If you were one of the early adopters of broadband be that ADSL (phone line) or cable (Virgin) and you still have your original router then there may be trouble ahead.
The wireless modules in all routers generate heat and this will, in time, cause the wireless module to fail.
As we are using more and more bandwidth for applications such as iPlayer, iTunes, Skype, Facebook, on demand TV, so the wireless module is having to work overtime and its realistic lifespan is shortening.
Unfortunately a failing wireless module in a router is very hard to diagnose. The symptoms can present themselves in many different ways depending on the user’s behaviour, the types of devices used and the actual wireless chipsets used in both the device & the router.
The best indicator that the wireless element of a router is starting to fail is the seemingly erratic connectivity behaviour. Some people will refer to such wireless connectivity problems as ‘flaky’. We have seen households where only one device is affected and everything else connects. However as soon as the router is replaced, magically, the problem is solved.
Due to the number of computer and network issues that we deal with, we are in a better position than most, to see trends.
It’s a fact, particularly with BT HomeHubs, that we are seeing more and more wireless problems.
We suspect that this is because all of the HomeHubs in a geographic area are of a similar age and therefore are starting to develop issues with the potential to fail as a ‘group’.
It is with regret that most internet service providers are very reluctant to admit that their equipment might be faulty and claim that the fault must be with your device, be that a laptop, desktop, smart phone or tablet.
We are more than happy to test your device to see if it, rather than the router, has the problem and indeed we would test it with multiple wireless networks using different speeds and encryption standards.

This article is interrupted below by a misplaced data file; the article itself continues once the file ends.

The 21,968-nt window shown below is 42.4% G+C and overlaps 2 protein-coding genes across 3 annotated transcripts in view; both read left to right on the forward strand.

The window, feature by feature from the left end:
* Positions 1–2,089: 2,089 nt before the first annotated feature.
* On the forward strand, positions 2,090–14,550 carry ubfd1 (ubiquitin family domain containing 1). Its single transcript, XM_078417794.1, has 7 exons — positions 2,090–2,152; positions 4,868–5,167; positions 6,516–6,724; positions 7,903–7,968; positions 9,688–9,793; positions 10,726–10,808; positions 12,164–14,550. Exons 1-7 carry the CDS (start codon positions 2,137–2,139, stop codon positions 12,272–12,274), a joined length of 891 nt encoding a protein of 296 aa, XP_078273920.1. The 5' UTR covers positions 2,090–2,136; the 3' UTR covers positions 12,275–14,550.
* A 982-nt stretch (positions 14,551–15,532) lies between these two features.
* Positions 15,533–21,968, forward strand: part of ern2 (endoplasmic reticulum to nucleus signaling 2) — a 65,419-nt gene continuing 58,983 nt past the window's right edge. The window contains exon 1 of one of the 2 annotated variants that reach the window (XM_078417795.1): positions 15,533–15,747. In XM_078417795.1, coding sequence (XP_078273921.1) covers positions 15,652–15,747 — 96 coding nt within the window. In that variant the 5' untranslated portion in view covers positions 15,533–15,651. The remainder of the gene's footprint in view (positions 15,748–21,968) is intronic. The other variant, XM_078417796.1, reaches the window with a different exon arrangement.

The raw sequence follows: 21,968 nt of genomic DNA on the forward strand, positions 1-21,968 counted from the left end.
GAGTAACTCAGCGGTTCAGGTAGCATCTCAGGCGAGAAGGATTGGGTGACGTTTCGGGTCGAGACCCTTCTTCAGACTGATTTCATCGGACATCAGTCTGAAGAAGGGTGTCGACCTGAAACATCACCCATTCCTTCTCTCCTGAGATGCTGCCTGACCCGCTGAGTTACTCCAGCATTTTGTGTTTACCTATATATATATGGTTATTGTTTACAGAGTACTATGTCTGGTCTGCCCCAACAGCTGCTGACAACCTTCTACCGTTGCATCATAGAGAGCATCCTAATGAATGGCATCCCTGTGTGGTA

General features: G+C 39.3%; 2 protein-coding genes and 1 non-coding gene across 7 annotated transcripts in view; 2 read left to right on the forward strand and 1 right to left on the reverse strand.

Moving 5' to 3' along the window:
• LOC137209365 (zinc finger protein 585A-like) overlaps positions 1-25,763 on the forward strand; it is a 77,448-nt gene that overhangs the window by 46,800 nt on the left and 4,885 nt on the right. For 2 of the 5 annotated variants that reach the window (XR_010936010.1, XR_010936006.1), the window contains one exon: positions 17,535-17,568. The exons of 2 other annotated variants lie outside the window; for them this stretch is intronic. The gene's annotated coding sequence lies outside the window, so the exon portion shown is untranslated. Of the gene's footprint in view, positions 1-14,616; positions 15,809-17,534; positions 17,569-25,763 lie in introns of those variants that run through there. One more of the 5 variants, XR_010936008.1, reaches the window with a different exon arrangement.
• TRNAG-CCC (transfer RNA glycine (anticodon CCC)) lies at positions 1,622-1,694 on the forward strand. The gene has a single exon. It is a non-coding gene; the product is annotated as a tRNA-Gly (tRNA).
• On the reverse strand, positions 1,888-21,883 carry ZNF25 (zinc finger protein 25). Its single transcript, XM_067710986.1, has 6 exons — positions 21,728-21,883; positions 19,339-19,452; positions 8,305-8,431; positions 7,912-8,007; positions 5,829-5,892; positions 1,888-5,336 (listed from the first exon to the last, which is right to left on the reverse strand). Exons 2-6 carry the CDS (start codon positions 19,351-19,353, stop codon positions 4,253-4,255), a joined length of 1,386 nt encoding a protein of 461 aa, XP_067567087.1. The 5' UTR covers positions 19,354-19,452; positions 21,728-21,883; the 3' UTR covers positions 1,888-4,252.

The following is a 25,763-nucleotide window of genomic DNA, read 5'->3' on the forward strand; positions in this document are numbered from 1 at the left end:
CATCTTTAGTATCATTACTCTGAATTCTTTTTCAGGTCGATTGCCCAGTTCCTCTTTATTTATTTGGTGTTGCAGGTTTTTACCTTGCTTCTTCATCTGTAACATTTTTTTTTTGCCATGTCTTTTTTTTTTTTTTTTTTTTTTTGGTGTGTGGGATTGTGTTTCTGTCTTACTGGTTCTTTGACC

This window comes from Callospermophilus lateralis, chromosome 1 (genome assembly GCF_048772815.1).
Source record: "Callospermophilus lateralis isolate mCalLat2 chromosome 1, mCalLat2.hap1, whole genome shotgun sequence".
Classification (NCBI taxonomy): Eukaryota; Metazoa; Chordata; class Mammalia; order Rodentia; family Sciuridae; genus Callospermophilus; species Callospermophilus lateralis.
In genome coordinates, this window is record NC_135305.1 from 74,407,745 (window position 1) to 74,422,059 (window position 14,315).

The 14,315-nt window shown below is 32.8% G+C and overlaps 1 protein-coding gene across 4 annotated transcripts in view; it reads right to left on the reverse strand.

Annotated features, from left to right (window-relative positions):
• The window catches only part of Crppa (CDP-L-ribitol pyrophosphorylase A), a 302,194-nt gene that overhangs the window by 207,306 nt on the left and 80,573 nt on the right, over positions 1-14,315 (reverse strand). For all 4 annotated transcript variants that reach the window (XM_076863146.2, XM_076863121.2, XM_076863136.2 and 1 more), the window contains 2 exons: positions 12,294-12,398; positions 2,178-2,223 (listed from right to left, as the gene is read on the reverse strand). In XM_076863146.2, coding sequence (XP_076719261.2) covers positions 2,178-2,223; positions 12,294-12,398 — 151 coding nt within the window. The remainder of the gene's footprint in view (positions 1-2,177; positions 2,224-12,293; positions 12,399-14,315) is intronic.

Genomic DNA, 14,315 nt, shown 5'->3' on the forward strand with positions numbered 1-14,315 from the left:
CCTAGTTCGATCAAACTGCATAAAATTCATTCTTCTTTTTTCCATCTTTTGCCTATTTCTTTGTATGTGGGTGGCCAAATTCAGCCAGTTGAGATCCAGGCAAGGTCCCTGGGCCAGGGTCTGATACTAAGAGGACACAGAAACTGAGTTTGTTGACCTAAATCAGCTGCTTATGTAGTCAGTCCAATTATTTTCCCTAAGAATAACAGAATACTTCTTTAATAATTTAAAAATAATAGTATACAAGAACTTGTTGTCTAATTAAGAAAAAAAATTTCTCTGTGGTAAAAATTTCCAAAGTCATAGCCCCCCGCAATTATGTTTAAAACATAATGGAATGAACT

If the wireless unit in your laptop or desktop has failed, then this is a far simpler fix than getting your broadband supplier to even consider that the router might have a fault.
If we or another reputable IT company have tested your device and have conclusively proven that there is no fault with your hardware, then the fault must be with your router and you should ask your internet service provider for a replacement router.
Don’t fall into the trap of replacing the faulty ISP router yourself as most providers, including BT, will not support anything that they have not supplied.
It took one of our customers threatening to leave before BT would take the correct action and replace the HomeHub:
Hello Keith, I just thought I'd update you on the progress of my computer since you were all so good in helping me out! I contacted BT for the 4th time and told them in no uncertain terms (as you advised) that if nothing was done about my problems with keeping an internet connection - I was going to move to Sky or Virgin, as both have been hassling me to join them. Hey Presto, I now have a new one and it is working perfectly. Why couldn't they have done that at the outset? Anyway, I'm absolutely delighted as you would expect, but I cannot thank you all enough for the assistance you gave me and the patience you had in dealing with me. Many thanks. A
So stick to your guns and persevere!